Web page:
July 1962 Buffett Partnership Letter

BUFFETT PARTNERSHIP, LTD.
810 KIEWIT PLAZA
OMAHA 31, NEBRASKA

July 6, 1962

A Reminder:

In my letter of January 24, 1962 reporting on 1961, I inserted a section entitled. “And a Prediction.” While I have no desire to inflict cruel and unusual punishment upon my readers, nevertheless, a reprinting of that section, in its entirety, may be worthwhile:

And a Prediction

Regular readers (I may be flattering myself) will feel I have left the tracks when I start talking about predictions. This is one thing from which I have always shied away and I still do in the normal sense.

I am certainly not going to predict what general business or the stock market are going to do in the next year or two since I don’t have the faintest idea.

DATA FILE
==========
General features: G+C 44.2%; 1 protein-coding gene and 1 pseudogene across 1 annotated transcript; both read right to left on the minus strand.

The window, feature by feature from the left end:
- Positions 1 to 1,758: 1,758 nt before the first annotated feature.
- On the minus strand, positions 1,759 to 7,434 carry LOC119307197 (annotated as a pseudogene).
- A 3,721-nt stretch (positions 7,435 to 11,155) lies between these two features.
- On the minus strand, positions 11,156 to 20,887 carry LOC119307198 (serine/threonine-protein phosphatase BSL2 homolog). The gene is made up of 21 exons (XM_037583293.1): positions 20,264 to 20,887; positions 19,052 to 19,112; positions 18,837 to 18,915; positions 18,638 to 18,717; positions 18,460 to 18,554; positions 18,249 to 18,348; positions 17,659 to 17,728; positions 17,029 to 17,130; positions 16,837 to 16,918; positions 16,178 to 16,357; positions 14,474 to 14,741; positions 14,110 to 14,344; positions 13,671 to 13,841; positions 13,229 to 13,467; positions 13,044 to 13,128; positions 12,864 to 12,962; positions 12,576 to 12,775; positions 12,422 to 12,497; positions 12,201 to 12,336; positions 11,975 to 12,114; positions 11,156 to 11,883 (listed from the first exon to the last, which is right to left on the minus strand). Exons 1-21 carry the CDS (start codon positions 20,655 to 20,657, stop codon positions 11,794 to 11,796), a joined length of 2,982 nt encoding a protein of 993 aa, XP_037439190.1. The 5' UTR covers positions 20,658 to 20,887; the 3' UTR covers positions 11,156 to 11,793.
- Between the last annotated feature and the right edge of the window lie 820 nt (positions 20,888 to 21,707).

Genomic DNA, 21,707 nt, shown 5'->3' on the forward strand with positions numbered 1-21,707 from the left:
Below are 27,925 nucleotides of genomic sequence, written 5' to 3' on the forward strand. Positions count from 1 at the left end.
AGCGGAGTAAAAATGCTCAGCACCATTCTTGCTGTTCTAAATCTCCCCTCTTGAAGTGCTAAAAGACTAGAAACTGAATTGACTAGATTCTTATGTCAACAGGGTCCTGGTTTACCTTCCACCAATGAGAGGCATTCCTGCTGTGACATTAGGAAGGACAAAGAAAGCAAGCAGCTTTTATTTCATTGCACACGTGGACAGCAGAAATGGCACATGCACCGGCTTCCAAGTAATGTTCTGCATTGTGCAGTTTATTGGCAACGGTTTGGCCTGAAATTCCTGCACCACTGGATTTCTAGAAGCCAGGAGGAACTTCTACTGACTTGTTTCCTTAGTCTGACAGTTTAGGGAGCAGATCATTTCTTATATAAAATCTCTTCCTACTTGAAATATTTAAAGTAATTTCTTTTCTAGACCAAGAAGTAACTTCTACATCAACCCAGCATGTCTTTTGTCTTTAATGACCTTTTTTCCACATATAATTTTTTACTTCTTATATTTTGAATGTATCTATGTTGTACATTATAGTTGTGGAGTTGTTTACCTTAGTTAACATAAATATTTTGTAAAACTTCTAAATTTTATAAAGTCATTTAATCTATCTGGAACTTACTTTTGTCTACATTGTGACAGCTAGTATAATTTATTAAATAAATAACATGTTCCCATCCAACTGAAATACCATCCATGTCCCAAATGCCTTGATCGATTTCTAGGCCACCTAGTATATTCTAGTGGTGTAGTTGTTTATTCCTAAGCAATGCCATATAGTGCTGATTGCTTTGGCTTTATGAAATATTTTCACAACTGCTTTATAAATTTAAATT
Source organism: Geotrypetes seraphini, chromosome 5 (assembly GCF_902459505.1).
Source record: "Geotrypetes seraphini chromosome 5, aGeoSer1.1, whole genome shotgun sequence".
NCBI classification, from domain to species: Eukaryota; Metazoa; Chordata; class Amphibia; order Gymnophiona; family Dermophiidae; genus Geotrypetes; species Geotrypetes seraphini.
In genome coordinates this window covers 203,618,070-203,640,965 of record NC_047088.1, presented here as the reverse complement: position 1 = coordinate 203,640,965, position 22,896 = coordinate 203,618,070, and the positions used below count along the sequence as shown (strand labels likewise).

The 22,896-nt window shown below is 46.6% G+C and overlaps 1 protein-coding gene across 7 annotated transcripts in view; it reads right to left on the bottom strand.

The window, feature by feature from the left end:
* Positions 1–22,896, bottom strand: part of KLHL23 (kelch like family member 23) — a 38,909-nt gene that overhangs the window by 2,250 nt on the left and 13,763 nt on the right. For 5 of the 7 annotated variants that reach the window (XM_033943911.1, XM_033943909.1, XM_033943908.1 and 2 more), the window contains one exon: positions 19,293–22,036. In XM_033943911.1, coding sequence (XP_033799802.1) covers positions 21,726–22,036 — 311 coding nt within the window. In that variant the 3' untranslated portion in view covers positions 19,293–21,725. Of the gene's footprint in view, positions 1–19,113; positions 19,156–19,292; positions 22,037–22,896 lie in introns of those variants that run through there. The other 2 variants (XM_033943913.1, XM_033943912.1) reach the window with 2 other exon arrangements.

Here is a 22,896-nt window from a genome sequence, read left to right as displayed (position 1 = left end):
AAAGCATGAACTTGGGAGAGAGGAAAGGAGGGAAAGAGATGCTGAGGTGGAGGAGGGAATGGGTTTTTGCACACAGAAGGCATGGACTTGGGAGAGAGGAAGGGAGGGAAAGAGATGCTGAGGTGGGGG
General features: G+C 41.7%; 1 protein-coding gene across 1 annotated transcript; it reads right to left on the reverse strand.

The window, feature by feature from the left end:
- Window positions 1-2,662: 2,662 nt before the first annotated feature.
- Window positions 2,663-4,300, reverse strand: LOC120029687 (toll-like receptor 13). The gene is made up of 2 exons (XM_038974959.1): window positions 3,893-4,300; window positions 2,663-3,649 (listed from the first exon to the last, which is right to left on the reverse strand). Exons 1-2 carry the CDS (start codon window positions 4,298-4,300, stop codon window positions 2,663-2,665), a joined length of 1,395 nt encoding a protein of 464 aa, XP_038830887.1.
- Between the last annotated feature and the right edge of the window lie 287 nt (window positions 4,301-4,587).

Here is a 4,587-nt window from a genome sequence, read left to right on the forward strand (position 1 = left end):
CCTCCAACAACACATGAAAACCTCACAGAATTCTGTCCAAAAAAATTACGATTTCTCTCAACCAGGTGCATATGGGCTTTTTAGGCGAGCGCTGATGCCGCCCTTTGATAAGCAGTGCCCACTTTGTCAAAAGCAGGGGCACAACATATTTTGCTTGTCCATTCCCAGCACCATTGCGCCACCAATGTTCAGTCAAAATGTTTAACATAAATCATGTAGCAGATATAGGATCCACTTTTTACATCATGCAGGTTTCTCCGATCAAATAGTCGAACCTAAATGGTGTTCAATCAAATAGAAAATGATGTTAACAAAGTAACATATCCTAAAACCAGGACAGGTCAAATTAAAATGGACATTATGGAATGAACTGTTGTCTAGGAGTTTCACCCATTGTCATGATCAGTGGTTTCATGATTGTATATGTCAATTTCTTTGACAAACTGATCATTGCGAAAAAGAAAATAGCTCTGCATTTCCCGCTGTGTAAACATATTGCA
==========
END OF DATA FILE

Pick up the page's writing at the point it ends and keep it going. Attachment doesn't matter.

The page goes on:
I think you can be quite sure that over the next ten years there are going to be a few years when the general market is plus 20% or 25%, a few when it is minus on the same order, and a majority when it is in between. I haven’t any notion as to the sequence in which these will occur, nor do I think it is of any great importance for the long-term investor.

Over any long period of years, I think it likely that the Dow will probably produce something like 5% to 7% per year compounded from a combination of dividends and market value gain.

Despite the experience of recent years, anyone expecting substantially better than that from the general market probably faces disappointment.

Our job is to pile up yearly advantages over the performance of the Dow without worrying too much about whether the absolute results in a given year are a plus or a minus. I would consider a year in which we were down 15% and the Dow declined 25% to be much superior to a year when both the partnership and the Dow advanced 20%. I have stressed this point in talking with partners and have watched them nod their heads with varying degrees of enthusiasm.